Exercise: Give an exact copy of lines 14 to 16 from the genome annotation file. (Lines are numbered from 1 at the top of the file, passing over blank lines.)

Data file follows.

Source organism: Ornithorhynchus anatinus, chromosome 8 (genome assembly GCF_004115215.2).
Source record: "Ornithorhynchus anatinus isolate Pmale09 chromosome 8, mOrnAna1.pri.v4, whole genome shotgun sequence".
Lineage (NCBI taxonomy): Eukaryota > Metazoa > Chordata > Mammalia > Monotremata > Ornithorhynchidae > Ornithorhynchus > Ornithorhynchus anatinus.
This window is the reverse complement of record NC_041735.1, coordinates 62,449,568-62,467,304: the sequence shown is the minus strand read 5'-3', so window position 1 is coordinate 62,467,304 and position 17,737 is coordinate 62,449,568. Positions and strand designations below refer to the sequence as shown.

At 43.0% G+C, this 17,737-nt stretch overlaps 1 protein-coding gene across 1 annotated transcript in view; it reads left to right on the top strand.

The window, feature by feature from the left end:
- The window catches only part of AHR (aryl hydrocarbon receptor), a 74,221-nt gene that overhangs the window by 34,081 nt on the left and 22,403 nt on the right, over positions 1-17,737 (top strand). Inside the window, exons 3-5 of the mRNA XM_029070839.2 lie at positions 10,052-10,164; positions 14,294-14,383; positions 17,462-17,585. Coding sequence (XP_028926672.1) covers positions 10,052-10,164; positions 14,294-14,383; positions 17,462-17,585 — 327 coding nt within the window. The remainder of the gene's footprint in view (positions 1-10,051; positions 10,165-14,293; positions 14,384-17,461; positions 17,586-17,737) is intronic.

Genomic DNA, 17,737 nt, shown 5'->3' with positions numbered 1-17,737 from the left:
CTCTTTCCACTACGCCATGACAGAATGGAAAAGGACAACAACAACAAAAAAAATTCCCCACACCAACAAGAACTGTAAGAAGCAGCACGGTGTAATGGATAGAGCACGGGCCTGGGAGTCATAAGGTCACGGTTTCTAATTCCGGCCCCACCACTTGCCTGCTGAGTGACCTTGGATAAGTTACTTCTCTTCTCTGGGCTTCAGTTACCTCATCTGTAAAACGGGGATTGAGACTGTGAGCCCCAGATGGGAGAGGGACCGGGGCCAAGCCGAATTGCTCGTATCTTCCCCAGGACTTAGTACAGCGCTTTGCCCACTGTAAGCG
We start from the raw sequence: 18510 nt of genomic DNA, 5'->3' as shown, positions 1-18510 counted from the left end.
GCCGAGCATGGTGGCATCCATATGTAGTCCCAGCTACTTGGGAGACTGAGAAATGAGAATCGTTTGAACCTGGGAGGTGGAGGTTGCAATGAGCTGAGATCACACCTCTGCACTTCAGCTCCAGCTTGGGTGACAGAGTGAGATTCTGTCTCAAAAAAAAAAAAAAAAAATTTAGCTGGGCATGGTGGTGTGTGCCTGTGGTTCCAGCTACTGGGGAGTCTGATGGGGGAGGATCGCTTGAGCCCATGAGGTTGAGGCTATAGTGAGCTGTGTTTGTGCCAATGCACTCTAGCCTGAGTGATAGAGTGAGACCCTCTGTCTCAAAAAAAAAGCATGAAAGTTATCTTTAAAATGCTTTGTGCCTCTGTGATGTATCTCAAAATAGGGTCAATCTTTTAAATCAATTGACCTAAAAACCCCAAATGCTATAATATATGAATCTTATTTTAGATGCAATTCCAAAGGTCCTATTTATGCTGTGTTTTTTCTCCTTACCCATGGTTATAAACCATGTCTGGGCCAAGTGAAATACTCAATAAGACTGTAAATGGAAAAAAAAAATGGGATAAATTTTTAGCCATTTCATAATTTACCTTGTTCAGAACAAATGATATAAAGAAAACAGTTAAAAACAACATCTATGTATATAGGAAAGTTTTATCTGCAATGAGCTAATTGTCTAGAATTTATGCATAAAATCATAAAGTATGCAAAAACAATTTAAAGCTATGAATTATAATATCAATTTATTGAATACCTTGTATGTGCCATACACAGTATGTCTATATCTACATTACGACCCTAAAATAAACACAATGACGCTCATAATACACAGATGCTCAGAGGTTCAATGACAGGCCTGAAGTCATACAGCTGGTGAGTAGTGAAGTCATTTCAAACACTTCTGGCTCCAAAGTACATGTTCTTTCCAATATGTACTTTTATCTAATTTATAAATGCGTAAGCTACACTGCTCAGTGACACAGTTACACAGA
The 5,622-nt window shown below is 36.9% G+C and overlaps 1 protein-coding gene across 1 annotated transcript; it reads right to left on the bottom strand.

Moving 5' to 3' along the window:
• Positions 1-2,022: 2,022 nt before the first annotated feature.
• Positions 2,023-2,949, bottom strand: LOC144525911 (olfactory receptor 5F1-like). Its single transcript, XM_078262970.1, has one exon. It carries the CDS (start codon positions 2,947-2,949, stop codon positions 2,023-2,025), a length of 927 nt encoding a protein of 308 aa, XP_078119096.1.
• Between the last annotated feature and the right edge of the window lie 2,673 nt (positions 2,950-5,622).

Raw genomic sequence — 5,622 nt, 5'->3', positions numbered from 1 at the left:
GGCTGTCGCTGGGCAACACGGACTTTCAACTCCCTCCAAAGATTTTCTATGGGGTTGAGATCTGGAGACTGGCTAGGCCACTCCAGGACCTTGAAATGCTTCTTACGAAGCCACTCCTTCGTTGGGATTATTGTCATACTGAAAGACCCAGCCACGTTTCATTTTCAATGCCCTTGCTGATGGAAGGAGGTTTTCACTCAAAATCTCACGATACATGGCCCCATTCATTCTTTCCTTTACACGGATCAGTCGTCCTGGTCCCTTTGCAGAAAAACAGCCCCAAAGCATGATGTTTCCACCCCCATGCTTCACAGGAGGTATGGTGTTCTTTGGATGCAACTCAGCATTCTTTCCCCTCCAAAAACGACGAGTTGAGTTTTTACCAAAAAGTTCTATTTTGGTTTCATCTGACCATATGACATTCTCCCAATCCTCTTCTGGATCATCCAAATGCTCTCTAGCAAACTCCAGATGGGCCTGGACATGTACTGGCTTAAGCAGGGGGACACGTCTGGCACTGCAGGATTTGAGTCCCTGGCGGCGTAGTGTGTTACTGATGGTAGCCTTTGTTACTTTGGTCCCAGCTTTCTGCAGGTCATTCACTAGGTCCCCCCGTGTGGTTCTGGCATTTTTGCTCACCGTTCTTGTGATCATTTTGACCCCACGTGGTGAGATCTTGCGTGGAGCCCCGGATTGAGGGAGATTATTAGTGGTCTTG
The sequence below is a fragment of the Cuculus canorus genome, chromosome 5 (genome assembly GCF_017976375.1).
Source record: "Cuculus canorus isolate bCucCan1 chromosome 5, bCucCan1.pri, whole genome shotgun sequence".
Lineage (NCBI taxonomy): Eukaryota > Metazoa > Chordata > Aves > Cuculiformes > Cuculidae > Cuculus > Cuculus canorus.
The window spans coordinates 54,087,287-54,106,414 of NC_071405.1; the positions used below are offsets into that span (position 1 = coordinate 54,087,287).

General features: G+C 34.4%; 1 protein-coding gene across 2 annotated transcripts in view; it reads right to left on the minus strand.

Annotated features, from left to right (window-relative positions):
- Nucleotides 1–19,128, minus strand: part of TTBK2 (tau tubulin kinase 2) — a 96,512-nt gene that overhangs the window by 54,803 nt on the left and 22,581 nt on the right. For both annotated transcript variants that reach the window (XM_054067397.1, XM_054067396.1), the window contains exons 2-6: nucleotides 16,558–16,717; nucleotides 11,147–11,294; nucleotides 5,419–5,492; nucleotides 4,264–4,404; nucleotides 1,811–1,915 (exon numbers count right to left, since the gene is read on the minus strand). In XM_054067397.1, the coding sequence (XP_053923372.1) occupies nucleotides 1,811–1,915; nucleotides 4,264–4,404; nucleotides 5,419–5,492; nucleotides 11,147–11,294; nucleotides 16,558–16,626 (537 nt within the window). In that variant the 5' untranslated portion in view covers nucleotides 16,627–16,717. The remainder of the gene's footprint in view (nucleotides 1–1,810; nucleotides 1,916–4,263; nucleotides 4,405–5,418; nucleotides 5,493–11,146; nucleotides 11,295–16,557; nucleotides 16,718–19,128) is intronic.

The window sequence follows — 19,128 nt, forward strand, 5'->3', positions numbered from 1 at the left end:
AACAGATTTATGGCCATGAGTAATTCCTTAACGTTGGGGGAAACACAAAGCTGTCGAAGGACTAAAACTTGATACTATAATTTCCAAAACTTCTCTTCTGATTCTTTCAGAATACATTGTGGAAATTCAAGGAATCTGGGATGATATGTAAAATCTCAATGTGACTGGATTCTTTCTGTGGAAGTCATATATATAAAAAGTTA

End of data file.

• Positions 1-2,022: 2,022 nt before the first annotated feature.
• Positions 2,023-2,949, bottom strand: LOC144525911 (olfactory receptor 5F1-like). Its single transcript, XM_078262970.1, has one exon. It carries the CDS (start codon positions 2,947-2,949, stop codon positions 2,023-2,025), a length of 927 nt encoding a protein of 308 aa, XP_078119096.1.
• Between the last annotated feature and the right edge of the window lie 2,673 nt (positions 2,950-5,622).